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Risk factors for unexpected admission following arthroscopic and open treatment of shoulder instability: a national database study of 11,230 cases

Clin Shoulder Elb. 2023 Mar;26(1):41-48. doi: 10.5397/cise.2022.01305. Epub 2023 Feb 22.


BACKGROUND: Shoulder instability procedures have low morbidity; however, complications can arise that result in readmission to an inpatient healthcare facility. The purpose of this study is to identify the demographics and risk factors associated with unplanned 30-day readmission and reoperation following arthroscopic and open treatment for shoulder instability.

METHODS: The American College of Surgeons National Surgical Quality Improvement Program database was queried to find patients who underwent shoulder instability surgery from 2015 to 2019. Independent sample Student t-tests, chi-square, and (where appropriate) Fisher’s exact tests were used in univariate analyses to identify demographic, lifestyle, and perioperative variables related to 30-day readmission and reoperation following repair for shoulder instability. Multivariate logistic regression modeling was subsequently performed.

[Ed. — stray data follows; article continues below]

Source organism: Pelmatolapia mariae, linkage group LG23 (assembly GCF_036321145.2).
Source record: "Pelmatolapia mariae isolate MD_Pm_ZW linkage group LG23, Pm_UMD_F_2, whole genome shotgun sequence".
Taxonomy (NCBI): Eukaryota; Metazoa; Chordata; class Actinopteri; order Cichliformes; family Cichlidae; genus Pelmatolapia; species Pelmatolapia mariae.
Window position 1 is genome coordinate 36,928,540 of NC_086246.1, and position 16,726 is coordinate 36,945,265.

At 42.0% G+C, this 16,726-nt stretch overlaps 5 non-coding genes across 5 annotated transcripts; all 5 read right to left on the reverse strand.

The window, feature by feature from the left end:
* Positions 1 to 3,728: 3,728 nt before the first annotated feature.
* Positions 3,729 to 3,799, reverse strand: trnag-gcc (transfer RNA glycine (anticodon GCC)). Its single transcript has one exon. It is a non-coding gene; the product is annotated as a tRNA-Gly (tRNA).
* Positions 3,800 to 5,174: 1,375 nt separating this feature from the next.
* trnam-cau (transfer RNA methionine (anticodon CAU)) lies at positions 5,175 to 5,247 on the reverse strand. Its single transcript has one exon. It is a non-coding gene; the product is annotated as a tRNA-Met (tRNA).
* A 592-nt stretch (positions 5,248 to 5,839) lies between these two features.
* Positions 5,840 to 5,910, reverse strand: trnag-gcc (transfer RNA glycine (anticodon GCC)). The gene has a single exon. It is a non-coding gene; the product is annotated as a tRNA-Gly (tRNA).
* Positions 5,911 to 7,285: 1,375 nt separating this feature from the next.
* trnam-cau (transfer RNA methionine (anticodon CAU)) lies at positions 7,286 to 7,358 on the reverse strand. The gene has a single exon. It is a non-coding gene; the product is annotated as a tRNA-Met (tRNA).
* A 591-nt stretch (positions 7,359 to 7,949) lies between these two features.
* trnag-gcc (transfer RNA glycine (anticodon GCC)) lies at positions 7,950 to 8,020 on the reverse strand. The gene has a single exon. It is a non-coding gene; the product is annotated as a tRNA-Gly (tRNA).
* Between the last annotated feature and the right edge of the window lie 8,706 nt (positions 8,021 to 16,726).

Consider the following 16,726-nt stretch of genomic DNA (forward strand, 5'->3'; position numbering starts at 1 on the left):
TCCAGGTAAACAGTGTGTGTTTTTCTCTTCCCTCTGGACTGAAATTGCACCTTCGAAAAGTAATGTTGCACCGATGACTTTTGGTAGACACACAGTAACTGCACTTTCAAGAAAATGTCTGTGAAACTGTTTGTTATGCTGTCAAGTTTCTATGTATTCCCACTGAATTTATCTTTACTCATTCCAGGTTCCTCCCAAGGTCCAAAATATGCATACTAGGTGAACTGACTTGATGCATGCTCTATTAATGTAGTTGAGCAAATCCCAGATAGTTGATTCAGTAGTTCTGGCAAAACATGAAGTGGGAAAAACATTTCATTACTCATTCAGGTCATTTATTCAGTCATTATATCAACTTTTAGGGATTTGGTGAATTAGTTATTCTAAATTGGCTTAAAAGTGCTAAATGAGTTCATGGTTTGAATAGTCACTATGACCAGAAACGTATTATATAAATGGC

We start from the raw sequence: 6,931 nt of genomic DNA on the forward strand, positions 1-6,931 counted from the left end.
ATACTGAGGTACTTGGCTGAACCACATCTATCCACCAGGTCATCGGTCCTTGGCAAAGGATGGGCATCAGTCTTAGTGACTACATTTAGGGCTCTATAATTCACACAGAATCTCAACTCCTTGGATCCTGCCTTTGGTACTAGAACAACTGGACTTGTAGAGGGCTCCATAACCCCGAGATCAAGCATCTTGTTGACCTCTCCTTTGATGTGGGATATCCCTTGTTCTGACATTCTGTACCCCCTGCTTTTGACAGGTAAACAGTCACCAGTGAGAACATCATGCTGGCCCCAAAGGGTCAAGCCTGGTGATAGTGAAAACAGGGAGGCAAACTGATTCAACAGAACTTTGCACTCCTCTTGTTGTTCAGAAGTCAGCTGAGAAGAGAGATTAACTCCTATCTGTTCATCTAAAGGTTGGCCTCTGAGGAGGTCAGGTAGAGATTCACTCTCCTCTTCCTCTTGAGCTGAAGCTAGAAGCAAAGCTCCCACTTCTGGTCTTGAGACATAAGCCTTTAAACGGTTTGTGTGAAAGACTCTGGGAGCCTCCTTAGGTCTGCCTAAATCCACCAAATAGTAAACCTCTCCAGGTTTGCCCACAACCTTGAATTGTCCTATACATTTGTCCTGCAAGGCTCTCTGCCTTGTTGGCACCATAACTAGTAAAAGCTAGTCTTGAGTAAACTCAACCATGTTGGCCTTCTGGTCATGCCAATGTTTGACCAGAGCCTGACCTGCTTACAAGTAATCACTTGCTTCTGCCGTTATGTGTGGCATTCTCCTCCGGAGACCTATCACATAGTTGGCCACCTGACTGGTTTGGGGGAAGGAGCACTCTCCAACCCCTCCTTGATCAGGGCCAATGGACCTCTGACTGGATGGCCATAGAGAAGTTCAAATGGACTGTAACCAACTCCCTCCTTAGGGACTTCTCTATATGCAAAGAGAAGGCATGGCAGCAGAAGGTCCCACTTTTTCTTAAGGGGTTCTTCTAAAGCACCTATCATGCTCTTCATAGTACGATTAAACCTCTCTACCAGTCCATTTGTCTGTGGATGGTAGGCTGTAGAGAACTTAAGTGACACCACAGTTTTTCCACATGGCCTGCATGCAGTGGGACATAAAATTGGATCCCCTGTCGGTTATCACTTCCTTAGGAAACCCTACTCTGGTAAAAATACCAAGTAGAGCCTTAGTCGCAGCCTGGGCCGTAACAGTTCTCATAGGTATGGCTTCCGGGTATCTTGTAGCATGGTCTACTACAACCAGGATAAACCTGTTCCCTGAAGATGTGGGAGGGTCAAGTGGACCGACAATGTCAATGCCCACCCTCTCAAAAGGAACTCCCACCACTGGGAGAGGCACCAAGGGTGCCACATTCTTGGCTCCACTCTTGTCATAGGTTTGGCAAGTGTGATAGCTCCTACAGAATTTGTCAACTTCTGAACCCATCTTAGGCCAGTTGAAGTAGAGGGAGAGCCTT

RESULTS: Of the 11,230 cases included in our sample, only 0.54% were readmitted, and 0.23% underwent reoperation within the 30-day postoperative period. Multivariate logistic regression modeling confirmed that the following patient variables were associated with statistically significantly increased odds of readmission and reoperation: open repair, congestive heart failure (CHF), and hospital length of stay.

CONCLUSIONS: Unplanned 30-day readmission and reoperation after shoulder instability surgery is infrequent. Patients with American Society of Anesthesiologists class II, CHF, longer than average hospital length of stay, or an open procedure have higher odds of readmission than patients without those factors. Patients who have CHF, longer than average hospital length of stay, and open surgery have higher odds of reoperation than others. Arthroscopic procedures should be used to manage shoulder instability, if possible.

PMID:36919506 | DOI:10.5397/cise.2022.01305

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